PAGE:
Norwegian Air suspends talks to buy 20 new Boeing Dreamliners
OSLO, April 28
OSLO, April 28 (Reuters) - Low-cost carrier Norwegian Air has put on hold talks to buy 20 new Dreamliners from Boeing because of a delay in receiving U.S. Department of Transportation approval for its long haul plans, Chief Executive Bjoern Kjos said in a letter.
The airline has launched flights from Europe to Asia and the U.S. based on a license issued by non-EU Norway, but has applied to fly to the U.S. on an Irish license, wanting to take advantage of wider traffic rights offered by the so-called open skies agreement between the EU and the U.S.
American labour unions and competing airlines have voiced strong opposition to the plan, which in part cuts costs by using Asian crews, and the U.S. Department of Transportation has yet to decide on Norwegian's application.
In an April 23 letter to Irish transport minister Leo Varadkar and released on Monday, Kjos asked for "assistance and support in order to find a solution" with the U.S. Department of Transportation.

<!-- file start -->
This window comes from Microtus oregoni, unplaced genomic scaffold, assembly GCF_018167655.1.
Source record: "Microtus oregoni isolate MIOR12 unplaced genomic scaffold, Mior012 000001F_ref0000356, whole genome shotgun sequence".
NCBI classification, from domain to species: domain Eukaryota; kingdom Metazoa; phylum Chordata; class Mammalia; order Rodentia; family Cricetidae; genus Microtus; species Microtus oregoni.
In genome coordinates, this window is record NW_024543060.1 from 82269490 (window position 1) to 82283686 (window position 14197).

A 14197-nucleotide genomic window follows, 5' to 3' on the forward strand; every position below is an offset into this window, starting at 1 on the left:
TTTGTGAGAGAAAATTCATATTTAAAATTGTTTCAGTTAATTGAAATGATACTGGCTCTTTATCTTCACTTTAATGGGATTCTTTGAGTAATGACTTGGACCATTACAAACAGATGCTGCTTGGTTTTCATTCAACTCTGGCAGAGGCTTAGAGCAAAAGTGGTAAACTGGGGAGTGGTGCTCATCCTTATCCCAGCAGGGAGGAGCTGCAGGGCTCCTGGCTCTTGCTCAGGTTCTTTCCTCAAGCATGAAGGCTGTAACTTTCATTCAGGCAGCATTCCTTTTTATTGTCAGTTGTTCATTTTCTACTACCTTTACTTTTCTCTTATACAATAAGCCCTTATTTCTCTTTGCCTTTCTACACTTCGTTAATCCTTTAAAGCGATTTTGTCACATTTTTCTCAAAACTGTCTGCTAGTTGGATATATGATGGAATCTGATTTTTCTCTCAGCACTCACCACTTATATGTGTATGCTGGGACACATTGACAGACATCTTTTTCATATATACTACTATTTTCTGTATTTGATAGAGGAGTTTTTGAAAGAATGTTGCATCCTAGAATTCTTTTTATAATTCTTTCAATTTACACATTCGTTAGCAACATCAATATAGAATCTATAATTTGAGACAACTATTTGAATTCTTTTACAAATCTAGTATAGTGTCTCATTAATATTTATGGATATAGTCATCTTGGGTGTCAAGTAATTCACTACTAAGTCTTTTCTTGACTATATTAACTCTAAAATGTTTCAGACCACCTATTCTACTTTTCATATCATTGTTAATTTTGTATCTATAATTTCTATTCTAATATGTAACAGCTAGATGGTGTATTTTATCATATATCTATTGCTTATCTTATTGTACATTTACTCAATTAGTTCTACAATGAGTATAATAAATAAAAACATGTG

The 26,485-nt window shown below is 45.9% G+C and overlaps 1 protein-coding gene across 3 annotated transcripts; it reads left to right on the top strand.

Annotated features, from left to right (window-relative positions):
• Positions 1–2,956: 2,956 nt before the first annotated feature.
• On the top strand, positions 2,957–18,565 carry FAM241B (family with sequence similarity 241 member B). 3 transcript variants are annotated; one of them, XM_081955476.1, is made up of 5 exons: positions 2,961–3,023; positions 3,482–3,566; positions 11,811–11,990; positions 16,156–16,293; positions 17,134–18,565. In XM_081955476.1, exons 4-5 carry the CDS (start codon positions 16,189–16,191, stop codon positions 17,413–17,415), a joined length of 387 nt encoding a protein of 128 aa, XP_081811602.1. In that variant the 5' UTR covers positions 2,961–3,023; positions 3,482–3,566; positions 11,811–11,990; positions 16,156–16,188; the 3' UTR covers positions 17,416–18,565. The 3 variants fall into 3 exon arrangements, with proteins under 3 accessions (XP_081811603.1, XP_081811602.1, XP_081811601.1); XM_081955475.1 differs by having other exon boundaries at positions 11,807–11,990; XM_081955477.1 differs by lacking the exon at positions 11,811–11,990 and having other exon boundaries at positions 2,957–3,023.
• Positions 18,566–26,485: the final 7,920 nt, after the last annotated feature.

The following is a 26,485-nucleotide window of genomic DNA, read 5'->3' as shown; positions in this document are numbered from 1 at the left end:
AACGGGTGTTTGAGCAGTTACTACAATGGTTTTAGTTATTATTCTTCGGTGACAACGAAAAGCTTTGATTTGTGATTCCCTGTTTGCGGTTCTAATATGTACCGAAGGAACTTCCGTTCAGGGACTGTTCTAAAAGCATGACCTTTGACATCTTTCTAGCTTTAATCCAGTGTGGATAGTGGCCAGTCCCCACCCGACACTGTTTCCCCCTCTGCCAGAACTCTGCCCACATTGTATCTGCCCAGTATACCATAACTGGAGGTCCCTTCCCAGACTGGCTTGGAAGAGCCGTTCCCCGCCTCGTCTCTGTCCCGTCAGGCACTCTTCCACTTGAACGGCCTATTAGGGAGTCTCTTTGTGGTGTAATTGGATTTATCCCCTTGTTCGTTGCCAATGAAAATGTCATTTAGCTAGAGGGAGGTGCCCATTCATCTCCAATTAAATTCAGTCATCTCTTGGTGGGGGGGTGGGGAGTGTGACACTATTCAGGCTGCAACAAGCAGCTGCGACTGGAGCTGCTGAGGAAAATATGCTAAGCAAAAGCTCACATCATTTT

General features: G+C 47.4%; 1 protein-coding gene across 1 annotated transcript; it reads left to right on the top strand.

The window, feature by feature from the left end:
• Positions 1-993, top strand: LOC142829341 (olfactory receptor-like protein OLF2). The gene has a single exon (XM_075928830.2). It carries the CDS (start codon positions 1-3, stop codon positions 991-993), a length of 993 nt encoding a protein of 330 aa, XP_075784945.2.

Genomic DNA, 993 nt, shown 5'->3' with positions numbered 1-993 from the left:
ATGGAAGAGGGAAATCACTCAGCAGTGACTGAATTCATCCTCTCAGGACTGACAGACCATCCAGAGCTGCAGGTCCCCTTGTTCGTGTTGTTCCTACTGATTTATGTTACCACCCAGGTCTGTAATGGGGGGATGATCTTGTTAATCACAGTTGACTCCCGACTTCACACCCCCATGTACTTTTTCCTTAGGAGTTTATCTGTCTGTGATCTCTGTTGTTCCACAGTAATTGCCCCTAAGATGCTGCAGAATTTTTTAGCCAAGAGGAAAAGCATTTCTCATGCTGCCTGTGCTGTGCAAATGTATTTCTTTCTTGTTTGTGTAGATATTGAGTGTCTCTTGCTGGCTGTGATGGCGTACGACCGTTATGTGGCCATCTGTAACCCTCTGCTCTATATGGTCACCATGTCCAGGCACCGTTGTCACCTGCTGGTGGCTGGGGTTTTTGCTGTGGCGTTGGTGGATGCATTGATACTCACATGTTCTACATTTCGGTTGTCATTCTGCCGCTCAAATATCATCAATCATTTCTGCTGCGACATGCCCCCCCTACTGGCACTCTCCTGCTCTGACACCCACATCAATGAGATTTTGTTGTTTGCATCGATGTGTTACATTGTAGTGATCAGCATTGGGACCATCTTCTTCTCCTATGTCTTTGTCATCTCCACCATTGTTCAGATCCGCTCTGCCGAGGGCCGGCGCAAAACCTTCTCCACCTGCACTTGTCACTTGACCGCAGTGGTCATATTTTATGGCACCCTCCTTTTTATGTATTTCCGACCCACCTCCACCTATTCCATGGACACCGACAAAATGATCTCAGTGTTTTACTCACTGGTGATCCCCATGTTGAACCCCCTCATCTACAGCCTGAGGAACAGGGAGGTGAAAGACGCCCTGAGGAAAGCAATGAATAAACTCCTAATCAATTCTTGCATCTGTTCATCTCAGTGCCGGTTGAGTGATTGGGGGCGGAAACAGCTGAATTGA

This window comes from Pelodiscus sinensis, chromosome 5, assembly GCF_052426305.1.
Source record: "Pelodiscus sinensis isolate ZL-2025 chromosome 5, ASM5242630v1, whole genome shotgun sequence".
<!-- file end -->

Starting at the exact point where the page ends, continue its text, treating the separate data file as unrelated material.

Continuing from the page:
"Unfortunately, the delay in the DOT process has given us no other choice than to put our ongoing negotiations with Boeing to purchase 20 new 787-9 Dreamliner aircraft - due to be registered in Ireland - on hold until Norwegian Air International's future in the U.S. has been decided," Kjos wrote.
Although it was not known the firm was in direct talks to buy 20 new jets, the airline said its expansion plans were known.
"It's no secret that Norwegian Air is interested in additional Dreamliners. We've confirmed that on several occasions," Norwegian Air spokeswoman Anne Sissel Skaanvik said. (Reporting by Terje Solsvik and Joachim Dagenborg; Editing by Balazs Koranyi)
- Tweet this
- Share this
- Digg this
- E-tailer Flipkart raises $1 billion in funding
- Citi to hire 100 bankers in Asia, eyes more business from smaller clients
- Israel strikes house of Hamas Gaza leader, digs in for long fight
- Cricket - Moeen probed after sporting 'Save Gaza' wristbands
- With PlayStation network, Sony goes back to the future in search of revival